You Get What You Pay For: The Epic Failure of Frontier Airline's Customer Experience
Aaron Perlut | Partner

I like to work with brands that I frequently use and enjoy. When we began working with Capital One and CafePress, I was thrilled because I was a frequent customer of each brand’s services and products. That’s why when I opened our office in Denver, I tried to connect with a number of senior marketing professionals at Frontier Airlines on LinkedIn who live in the area. Sure, none of them responded to me. But at least I tried.

Regardless, I am indeed a Frontier fan and a no-frills traveler who’d rather have lower-priced function than freemiums. But one thing I prize above all else in brands I invest in is attention to customer experience. Southwest Airlines, for example, may be a low-price carrier, but its end-to-end customer experience is generally exceptional.

Recently, I flew round-trip from St. Louis to Denver on Frontier. On the return trip to St. Louis, I was distracted by a remarkably-outfitted passenger as well as being half-asleep from the early flight time. I forgot my laptop in the seat sleeve in front of me (which really sucks any way you slice it). But the experience taught me about the minimal value Frontier places on customer experience.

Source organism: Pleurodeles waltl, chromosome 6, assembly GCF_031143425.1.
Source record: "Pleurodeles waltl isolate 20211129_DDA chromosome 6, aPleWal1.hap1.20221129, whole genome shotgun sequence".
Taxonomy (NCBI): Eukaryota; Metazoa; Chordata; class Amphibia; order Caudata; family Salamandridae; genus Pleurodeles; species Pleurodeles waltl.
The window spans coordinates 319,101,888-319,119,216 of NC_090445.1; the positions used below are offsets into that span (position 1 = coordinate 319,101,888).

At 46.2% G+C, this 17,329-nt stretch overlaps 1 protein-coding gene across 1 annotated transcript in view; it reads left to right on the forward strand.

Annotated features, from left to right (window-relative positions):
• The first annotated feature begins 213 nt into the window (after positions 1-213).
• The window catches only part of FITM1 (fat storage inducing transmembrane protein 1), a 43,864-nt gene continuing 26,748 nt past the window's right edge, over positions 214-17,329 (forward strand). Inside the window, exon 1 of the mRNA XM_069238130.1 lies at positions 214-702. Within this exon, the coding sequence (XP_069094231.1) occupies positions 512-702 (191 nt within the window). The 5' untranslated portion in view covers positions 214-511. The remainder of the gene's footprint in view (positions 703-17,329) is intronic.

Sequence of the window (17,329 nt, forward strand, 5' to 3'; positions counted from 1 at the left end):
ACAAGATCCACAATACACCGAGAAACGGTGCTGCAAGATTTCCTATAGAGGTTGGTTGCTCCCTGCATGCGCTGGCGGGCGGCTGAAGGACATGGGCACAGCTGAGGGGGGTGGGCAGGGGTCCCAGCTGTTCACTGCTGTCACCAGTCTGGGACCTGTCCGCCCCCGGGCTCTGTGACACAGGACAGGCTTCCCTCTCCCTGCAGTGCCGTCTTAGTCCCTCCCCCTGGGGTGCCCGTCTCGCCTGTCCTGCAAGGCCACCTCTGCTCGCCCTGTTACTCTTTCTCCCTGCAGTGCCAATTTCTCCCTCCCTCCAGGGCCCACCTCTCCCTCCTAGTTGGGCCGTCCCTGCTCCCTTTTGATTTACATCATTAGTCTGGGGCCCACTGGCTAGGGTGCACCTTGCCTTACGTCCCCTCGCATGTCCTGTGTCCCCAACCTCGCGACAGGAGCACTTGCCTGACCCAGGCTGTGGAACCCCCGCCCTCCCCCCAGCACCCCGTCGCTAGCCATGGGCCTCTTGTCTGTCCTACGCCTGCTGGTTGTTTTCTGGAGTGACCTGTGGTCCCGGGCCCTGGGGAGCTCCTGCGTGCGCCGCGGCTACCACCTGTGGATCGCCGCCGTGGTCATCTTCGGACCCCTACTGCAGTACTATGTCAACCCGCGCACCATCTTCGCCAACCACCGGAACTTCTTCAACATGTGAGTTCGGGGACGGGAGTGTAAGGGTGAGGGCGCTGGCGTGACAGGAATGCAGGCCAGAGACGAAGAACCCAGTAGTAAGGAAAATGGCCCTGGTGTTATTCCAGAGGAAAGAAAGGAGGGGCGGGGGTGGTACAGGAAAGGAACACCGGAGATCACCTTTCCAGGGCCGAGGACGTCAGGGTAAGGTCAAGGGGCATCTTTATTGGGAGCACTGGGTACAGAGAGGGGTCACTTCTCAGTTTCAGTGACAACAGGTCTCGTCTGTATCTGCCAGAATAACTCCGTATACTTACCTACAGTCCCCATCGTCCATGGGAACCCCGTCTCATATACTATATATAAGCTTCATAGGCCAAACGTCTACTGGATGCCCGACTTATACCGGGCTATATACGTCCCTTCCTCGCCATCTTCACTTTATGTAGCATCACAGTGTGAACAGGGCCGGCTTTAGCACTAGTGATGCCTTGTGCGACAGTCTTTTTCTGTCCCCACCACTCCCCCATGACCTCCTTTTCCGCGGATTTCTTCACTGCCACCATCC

I did not realize I’d left my computer on board until I drove to my office and opened my bag. Once I did, however, this was my subsequent journey:

  • I began by searching Google for a local Frontier phone number at St. Louis International Airport. No dice. The only number I could find was for general customer service—both a toll free number and one with an 801-area-code (Utah). I called and the voice response unit hung up on me five times as they had no option which clearly met my needs.